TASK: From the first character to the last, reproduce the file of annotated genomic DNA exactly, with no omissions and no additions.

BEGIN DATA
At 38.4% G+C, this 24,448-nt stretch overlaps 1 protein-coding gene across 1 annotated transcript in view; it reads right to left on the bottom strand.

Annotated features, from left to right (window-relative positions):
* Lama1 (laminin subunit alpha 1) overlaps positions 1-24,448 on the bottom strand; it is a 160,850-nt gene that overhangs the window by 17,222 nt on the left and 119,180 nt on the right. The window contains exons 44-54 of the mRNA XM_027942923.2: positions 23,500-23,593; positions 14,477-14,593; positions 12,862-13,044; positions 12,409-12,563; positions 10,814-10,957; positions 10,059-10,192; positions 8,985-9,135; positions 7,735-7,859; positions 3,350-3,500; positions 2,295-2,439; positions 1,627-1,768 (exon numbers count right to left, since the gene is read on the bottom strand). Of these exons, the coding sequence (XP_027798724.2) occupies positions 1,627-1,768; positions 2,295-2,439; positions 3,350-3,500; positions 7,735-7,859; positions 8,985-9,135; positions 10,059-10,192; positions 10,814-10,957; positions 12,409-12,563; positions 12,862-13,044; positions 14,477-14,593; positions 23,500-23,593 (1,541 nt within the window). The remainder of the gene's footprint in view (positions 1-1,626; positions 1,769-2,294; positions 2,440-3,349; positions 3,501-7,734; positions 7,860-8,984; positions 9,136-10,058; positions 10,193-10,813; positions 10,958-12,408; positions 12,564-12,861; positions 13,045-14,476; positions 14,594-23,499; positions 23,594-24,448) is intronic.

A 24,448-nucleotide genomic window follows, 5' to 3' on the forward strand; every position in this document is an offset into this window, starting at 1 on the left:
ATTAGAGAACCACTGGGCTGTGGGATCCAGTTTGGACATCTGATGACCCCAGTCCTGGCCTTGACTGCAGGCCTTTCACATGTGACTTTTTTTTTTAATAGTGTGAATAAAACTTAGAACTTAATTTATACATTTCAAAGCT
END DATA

At 38.4% G+C, this 24,448-nt stretch overlaps 1 protein-coding gene across 1 annotated transcript in view; it reads right to left on the bottom strand.

Annotated features, from left to right (window-relative positions):
* Lama1 (laminin subunit alpha 1) overlaps positions 1-24,448 on the bottom strand; it is a 160,850-nt gene that overhangs the window by 17,222 nt on the left and 119,180 nt on the right. The window contains exons 44-54 of the mRNA XM_027942923.2: positions 23,500-23,593; positions 14,477-14,593; positions 12,862-13,044; positions 12,409-12,563; positions 10,814-10,957; positions 10,059-10,192; positions 8,985-9,135; positions 7,735-7,859; positions 3,350-3,500; positions 2,295-2,439; positions 1,627-1,768 (exon numbers count right to left, since the gene is read on the bottom strand). Of these exons, the coding sequence (XP_027798724.2) occupies positions 1,627-1,768; positions 2,295-2,439; positions 3,350-3,500; positions 7,735-7,859; positions 8,985-9,135; positions 10,059-10,192; positions 10,814-10,957; positions 12,409-12,563; positions 12,862-13,044; positions 14,477-14,593; positions 23,500-23,593 (1,541 nt within the window). The remainder of the gene's footprint in view (positions 1-1,626; positions 1,769-2,294; positions 2,440-3,349; positions 3,501-7,734; positions 7,860-8,984; positions 9,136-10,058; positions 10,193-10,813; positions 10,958-12,408; positions 12,564-12,861; positions 13,045-14,476; positions 14,594-23,499; positions 23,594-24,448) is intronic.

A 24,448-nucleotide genomic window follows, 5' to 3' on the forward strand; every position in this document is an offset into this window, starting at 1 on the left:
ATTAGAGAACCACTGGGCTGTGGGATCCAGTTTGGACATCTGATGACCCCAGTCCTGGCCTTGACTGCAGGCCTTTCACATGTGACTTTTTTTTTTAATAGTGTGAATAAAACTTAGAACTTAATTTATACATTTCAAAGCT